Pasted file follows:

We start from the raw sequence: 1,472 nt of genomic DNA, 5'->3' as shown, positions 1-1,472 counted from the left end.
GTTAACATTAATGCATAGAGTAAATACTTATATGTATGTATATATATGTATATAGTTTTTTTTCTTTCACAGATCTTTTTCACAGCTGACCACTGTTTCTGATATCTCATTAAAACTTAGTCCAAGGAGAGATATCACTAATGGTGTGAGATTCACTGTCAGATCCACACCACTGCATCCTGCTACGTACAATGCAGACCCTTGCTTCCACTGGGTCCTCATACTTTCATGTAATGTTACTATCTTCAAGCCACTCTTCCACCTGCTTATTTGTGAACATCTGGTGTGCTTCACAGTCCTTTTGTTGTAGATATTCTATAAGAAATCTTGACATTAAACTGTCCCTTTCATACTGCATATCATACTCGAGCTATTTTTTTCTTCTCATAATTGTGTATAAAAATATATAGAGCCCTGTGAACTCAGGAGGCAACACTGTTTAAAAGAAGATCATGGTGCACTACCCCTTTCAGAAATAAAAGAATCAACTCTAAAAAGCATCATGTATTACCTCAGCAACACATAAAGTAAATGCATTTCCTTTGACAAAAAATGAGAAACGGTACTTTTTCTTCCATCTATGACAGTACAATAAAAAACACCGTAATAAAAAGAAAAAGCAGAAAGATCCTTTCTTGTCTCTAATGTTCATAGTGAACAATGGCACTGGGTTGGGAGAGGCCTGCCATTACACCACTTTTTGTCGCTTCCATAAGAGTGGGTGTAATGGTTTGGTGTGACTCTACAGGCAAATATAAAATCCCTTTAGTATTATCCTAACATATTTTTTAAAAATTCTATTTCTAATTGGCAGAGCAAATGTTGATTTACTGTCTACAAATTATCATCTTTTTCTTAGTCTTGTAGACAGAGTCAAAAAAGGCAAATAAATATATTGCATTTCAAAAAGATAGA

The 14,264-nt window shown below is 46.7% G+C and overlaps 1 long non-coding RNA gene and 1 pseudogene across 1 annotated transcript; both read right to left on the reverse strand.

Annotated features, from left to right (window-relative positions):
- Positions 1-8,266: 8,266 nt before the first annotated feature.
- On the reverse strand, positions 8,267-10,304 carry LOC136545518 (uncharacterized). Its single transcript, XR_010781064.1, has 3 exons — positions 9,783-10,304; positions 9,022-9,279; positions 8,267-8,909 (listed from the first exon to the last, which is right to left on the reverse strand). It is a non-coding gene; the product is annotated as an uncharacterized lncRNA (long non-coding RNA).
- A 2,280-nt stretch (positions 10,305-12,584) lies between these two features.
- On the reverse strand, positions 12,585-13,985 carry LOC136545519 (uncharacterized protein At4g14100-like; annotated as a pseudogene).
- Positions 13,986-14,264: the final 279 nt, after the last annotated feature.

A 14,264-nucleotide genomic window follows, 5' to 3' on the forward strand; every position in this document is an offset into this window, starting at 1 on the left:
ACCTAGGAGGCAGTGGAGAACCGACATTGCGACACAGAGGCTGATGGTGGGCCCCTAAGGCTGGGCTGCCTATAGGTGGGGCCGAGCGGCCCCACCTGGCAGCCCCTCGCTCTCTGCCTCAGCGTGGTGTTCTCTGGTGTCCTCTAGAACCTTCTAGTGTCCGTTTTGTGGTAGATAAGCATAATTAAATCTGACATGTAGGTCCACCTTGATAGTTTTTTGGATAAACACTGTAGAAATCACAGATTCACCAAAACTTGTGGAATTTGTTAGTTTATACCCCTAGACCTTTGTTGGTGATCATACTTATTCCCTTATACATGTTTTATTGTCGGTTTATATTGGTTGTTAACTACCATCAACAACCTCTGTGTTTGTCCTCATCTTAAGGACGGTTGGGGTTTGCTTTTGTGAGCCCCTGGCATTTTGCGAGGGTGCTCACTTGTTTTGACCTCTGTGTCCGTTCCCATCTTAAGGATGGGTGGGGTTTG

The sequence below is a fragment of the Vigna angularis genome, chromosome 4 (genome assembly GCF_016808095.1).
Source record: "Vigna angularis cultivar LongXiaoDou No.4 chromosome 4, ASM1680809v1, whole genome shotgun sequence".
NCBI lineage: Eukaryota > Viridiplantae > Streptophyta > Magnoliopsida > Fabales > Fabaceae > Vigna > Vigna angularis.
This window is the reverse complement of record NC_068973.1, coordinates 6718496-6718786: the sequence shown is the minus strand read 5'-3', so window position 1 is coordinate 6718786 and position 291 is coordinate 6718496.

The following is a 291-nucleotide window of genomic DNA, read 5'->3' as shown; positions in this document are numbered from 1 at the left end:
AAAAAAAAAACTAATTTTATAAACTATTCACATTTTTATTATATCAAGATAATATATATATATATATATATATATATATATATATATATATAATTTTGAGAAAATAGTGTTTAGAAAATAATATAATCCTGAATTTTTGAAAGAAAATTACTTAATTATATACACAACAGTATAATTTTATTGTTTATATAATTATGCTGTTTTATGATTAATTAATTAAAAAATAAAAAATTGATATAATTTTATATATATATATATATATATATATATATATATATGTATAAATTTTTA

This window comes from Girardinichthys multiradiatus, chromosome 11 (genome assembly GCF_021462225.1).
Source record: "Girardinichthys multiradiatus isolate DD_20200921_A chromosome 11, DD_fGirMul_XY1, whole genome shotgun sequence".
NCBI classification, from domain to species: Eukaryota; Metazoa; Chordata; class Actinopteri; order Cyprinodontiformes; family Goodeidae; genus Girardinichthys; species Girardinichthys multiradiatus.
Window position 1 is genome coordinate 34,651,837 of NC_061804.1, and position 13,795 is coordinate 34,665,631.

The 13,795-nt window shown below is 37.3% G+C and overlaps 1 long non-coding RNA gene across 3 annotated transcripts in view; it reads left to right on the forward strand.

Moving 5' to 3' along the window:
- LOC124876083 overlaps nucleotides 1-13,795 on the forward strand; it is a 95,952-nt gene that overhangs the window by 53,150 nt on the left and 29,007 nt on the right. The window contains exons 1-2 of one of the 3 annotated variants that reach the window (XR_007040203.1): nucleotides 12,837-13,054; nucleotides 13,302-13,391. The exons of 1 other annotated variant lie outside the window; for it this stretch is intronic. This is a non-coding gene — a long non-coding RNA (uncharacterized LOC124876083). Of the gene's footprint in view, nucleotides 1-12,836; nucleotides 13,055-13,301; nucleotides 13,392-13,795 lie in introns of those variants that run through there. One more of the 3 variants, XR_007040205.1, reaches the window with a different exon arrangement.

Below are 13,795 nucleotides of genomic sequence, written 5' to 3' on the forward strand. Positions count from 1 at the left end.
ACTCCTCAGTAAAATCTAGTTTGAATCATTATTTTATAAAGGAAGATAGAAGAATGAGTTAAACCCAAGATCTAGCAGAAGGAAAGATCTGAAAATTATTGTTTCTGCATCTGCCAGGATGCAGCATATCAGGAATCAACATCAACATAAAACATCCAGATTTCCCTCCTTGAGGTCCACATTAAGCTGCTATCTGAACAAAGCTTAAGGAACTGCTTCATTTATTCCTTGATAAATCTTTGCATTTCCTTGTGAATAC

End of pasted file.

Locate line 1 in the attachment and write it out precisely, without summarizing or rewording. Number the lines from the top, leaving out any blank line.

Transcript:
We start from the raw sequence: 1,472 nt of genomic DNA, 5'->3' as shown, positions 1-1,472 counted from the left end.